Artificial Intelligence’s rapid rise and how it ‘could tear us apart’

Artificial intelligence: Expert discusses research on future crime

“AI systems with human-competitive intelligence can pose profound risks to society and humanity, as shown by extensive research and acknowledged by top AI labs,” read an Open Letter penned by the Future of Life Institute last month, signed by the likes of Elon Musk.

It was in reaction to the release of ChatGTP 4, a powerful Artificial Intelligence (AI) chatbot developed by OpenAI. Such was the immediate risk to humanity, the letter said, research into the technologies should be paused for six months.

“Should we let machines flood our information channels with propaganda and untruth?” the letter concluded. “Should we automate away all the jobs, including the fulfilling ones? Should we develop nonhuman minds that might eventually outnumber, outsmart, obsolete and replace us? Should we risk the loss of control of our civilisation?”

What worries experts most is the speed at which technologies like ChatGPT 4 have developed: a lifetime of advances squashed into a few years.

The world of AI is split on whether it truly poses such a threat to humans, and in what context. Some say it threatens our jobs. Others say it threatens our lives. What is certain is that AI risks tearing us apart — whatever that may mean.

Nothing new

The earliest successful AI program was written in 1951 by Christopher Strachey — building on the theory of Alan Turing — and by the summer of 1952, his program could play a complete game of checkers at a fair speed on the Ferranti Mark I computer.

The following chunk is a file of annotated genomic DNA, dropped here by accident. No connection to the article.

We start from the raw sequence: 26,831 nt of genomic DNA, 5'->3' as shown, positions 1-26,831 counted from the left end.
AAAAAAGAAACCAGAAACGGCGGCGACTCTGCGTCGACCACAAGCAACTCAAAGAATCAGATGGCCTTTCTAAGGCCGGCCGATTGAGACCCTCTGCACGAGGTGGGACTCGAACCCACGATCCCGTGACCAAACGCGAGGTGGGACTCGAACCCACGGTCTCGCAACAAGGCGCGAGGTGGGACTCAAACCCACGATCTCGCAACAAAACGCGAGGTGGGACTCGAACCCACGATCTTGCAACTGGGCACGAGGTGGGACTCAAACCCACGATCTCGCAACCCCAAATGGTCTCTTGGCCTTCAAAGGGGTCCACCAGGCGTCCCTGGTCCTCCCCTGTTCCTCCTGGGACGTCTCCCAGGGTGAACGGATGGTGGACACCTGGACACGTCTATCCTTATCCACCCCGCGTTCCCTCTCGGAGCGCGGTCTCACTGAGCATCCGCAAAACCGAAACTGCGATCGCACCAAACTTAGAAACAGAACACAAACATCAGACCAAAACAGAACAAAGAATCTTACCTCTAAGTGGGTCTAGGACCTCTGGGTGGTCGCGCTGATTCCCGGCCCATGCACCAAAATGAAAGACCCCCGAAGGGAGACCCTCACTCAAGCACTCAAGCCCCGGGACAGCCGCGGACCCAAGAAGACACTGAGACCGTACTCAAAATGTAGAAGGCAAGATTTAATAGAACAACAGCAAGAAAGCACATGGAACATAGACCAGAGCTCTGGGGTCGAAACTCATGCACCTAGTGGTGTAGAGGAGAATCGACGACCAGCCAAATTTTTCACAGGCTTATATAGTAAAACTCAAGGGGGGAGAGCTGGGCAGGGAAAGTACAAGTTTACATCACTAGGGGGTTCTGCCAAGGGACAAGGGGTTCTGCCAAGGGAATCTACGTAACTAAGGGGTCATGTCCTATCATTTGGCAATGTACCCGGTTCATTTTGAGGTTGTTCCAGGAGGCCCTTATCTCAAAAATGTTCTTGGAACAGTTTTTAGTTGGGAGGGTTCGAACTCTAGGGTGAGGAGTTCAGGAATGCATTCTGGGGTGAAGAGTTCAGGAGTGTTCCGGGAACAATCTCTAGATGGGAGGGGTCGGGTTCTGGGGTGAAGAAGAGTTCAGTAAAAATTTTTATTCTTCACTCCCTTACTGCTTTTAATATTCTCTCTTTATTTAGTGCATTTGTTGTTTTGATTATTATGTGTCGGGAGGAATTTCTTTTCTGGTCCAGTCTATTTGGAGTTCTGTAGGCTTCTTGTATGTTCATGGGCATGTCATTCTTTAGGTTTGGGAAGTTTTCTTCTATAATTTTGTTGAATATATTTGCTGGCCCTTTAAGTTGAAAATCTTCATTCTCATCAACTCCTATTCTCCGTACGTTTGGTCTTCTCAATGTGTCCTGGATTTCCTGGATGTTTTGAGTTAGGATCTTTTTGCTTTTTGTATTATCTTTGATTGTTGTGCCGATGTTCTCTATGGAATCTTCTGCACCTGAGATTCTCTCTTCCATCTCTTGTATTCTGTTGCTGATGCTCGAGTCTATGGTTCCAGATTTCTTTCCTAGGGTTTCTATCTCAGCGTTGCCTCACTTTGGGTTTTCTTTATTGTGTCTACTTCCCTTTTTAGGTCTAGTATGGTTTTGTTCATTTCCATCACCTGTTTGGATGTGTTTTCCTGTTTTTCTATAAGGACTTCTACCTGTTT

Those days are a world away. Today, AI is used for much more than playing games.

“It’s mind-blowingly impressive,” said Dr Justin E Lane, CEO of CulturePulse and a leading academic in AI.

Dr Lane uses AI in all sorts of ways to help boost his business, at the same time inventing new uses and applications for the technology. He most recently used it to aid his academic research, applying technology created by his company to sift through 50 million articles related to the Good Friday Agreement.

The program concluded that the agreement “failed to address underlying issues surrounding justice and legacy” in a task that would’ve taken humans years and cost tens of thousands of pounds.

It proved the extent of its worth, helping to further understand a defining issue of our times. But it made redundant the job of a researcher.

More worrying is AI’s inability to understand and pick up on human nuances, many of which are crucial to understanding the issues at hand.

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“Artificial Intelligence isn’t able to reflect on itself,” Dr Lane said. “Chat GPT, for example, cannot reliably tell you how many characters are in its last reply, so it has no self-reflection, even in very basic tasks of counting the number of letters that a user has typed in.”